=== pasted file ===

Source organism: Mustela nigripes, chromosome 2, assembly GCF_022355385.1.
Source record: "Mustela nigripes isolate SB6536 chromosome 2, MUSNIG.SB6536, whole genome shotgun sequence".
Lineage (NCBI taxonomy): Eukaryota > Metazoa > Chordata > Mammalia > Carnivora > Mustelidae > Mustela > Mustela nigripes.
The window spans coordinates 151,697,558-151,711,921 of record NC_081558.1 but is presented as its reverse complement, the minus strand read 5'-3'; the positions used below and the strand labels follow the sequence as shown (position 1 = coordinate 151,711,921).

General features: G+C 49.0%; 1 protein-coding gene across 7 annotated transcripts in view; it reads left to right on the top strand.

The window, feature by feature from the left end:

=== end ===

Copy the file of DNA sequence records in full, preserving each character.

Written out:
Source organism: Mustela nigripes, chromosome 2, assembly GCF_022355385.1.
Source record: "Mustela nigripes isolate SB6536 chromosome 2, MUSNIG.SB6536, whole genome shotgun sequence".
Lineage (NCBI taxonomy): Eukaryota > Metazoa > Chordata > Mammalia > Carnivora > Mustelidae > Mustela > Mustela nigripes.
The window spans coordinates 151,697,558-151,711,921 of record NC_081558.1 but is presented as its reverse complement, the minus strand read 5'-3'; the positions used below and the strand labels follow the sequence as shown (position 1 = coordinate 151,711,921).

General features: G+C 49.0%; 1 protein-coding gene across 7 annotated transcripts in view; it reads left to right on the top strand.

The window, feature by feature from the left end: